There is a National Museum or National History Museum in most of the capital cities. Tokyo is no exception to the rule. Founded in 1872 for its first exposition at Taiseiden hall, the museum quickly moved to Uchisaiwai-Cho before moving again to Ueno Park in 1882, which is where the museum is since then. It’s the oldest and biggest museum in the whole country.
As an art and culture lover, museums often are the first places I go to visit when I land somewhere. I believe it’s important to understand and know about the history of a place you intend to settle for a while. And there is nothing wrong about getting more knowledge!
Hyokeikan (Congratulatory Gallery)
While European powers were colonizing the world, Japan had an isolationist foreign policy (sakoku) and remained a feudal society called the “Tokugawa Shogunate” for over 260 years. It’s only in 1868 and the rise of the Emperor Meiji to the throne that Japan became an Empire and opened itself to trade with foreign countries. The 44 years long reign of Meiji (1868-1912) is known as the Meiji-era. Influenced by Western architecture during the late Meiji-Era , Hyokeikan was built in the honor of the Prince Yoshihito and Sadako Kujo on May the 10th 1900. (Who became later Emperor Taisho and Empress Teimei). It opened his doors in 1909.
Hyokeikan is closed to public except during special exhibitions, so I couldn’t get in. But the exterior looks pretty nice though.
Heiseikan (Heisei Gallery)
The Heisei era refers to the reign of Emperor Akihito (1989-2019). It can be translated as Peace Everywhere. It’s been erected to commemorate the wedding between Prince Hiro and Masako Okawa (now Emperor Naruhito and Empress Masako.) on June the 9th 1993. It opened its doors in 1999. The second floor includes 4 large galleries where regular special exhibition take place, while the first floor is where the Japanese Archaeology Gallery is based. You can find a lot of dated excavations there, including Jomon pottery, which is one of the oldest pottery in the world! (Jomon era: 14.000-1.000BCE)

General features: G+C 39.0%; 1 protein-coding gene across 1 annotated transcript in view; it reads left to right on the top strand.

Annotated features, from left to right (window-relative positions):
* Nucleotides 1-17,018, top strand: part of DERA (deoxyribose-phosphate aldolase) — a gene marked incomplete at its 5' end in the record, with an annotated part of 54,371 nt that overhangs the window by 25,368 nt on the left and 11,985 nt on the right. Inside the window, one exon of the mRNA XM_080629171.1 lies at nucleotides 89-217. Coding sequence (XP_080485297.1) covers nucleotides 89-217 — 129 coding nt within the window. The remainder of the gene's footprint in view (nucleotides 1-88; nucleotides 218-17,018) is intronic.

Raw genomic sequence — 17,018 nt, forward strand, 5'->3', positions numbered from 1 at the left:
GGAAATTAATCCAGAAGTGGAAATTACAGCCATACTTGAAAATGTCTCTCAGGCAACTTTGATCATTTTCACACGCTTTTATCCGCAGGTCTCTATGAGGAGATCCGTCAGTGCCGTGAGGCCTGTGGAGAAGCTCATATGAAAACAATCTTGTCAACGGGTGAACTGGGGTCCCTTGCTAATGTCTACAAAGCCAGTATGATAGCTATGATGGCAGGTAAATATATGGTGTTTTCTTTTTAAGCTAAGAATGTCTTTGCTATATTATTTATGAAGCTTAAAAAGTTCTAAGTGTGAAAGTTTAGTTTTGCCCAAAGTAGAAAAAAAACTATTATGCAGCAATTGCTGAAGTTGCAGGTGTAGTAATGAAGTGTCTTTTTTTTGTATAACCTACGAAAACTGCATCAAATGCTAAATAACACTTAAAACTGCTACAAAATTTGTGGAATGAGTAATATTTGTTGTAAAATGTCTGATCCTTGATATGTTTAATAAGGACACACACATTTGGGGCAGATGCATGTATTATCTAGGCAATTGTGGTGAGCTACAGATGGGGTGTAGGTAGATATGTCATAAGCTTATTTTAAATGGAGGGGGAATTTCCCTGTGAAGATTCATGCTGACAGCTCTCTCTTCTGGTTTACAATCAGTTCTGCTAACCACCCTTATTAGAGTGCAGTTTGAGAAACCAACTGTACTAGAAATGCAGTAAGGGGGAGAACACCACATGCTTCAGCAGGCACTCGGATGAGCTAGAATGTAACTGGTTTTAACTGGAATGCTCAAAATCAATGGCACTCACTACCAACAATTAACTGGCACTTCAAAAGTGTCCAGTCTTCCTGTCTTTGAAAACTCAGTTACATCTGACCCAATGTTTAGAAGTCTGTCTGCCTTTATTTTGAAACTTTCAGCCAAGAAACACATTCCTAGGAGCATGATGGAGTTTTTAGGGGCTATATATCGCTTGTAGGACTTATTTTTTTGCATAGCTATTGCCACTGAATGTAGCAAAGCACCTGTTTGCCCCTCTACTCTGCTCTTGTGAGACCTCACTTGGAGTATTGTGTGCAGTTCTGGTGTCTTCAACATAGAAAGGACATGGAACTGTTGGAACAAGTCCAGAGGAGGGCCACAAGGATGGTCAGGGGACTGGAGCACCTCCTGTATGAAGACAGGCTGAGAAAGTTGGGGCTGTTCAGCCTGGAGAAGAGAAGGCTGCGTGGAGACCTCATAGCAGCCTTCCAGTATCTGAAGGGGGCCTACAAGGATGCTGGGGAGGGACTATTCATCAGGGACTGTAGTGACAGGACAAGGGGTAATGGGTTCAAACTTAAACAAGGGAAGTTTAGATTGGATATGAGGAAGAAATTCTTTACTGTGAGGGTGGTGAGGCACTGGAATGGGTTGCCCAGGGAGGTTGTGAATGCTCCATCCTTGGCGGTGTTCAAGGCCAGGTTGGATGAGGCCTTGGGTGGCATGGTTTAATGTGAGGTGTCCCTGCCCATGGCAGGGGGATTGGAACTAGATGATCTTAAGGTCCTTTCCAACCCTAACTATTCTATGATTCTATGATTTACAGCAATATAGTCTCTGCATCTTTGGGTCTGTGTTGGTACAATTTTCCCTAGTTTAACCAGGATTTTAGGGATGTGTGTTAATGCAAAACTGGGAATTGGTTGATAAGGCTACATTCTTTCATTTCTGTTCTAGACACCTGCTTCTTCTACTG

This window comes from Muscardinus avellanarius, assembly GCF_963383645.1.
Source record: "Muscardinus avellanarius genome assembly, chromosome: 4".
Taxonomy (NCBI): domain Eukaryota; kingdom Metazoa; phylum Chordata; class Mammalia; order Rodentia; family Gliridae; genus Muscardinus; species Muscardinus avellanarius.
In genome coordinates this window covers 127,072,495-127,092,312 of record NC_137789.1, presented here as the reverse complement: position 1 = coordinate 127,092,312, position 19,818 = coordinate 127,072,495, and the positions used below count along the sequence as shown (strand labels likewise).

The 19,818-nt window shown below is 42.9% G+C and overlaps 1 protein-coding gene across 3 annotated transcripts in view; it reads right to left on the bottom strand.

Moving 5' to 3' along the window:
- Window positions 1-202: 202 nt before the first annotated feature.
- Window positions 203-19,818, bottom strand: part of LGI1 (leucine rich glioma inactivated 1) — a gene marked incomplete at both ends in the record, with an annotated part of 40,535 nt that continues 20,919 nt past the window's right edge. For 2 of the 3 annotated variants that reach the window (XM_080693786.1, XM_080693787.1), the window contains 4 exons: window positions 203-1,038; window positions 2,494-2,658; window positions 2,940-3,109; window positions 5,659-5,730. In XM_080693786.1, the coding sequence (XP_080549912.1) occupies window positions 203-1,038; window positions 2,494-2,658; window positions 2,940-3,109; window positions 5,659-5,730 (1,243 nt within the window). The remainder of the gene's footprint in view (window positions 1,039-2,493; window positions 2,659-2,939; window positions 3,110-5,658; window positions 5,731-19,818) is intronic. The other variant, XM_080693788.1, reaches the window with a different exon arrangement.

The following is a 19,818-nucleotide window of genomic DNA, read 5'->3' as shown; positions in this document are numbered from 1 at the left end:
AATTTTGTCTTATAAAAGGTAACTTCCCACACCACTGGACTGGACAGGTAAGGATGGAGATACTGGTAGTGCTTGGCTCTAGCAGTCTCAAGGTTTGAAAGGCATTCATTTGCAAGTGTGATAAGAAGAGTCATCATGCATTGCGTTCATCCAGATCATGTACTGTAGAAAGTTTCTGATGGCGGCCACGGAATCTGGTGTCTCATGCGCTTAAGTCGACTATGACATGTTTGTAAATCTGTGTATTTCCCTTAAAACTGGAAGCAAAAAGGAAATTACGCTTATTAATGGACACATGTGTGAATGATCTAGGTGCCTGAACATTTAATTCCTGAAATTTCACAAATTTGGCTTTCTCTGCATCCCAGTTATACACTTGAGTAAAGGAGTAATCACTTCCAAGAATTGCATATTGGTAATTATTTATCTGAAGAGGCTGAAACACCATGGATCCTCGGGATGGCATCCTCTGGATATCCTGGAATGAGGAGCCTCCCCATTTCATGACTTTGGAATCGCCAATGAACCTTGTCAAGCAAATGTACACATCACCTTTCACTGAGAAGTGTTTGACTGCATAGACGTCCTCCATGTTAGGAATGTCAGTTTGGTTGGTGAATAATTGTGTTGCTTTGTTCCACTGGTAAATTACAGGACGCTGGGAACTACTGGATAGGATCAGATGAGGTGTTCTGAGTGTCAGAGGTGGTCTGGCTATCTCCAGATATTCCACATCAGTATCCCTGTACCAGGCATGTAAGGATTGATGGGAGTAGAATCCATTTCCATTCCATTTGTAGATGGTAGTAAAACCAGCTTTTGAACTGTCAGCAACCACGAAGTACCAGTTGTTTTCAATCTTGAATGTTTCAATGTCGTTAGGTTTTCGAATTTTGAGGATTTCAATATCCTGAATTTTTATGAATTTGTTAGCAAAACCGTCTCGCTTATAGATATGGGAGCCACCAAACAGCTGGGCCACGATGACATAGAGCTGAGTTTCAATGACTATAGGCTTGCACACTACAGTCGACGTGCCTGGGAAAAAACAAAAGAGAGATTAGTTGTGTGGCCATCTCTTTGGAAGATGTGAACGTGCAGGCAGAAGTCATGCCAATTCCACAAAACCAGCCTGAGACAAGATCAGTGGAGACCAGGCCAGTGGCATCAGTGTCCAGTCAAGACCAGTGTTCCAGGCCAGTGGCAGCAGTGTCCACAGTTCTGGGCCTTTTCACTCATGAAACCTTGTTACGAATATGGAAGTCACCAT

Above are some pictures of relics that were exposed when I visited the gallery.
Horyu-ji Homotsukan (Gallery of Horyo Temple Treasures)
This 2 floors building hosts the collection of relics from the Horyu Temple in Nara. The very modern design given to this building by the famous japanese architect Yoshio Taniguchi might not let you think that some of the relics exhibited there are over 1400 years old. It opened its doors in 1999.
To be honest, I can spend hours in a museum going all around the galleries and reading the information pannels and contemplating the different artworks exposed. But I don’t like to take that many pictures when I am there. Well, especially since you are not always allowed to in some galleries.
After my 4 hours visit to the museum, I decided this day was not fullfilled enough and went for a walk in the neighbouring area of Ueno, following the recommendations of my guide: The Lonely Planet. With absolutely no regrets.
This was one of the hidden gem of Uenokoen at the time I was in Japan. I believe the popularity of this Shinto shrine has increased since then. The name is Tosho-Gu, and its used for keeping relics more than worshipping. It has been built in 1627 in the memory of Tokugawa Ieyasu (1542-1616) , founder and first shogun of the Tokugawa shogunate (1600-1868).
The main part of the building is called honden (main hall). It is interconnected with both the haiden (worhsip hall) and the heiden (offertory hall) altogether in the Gonken-Zukuri style.
It undoubtfully was worth to see.
It was my first day going out to visit Tokyo after I arrived there. And what a fulfilling day it was! I can easily say that my adventure of lone wonderer began on that day!
If you liked that post, feel free to share it by clicking the icons below! 🙂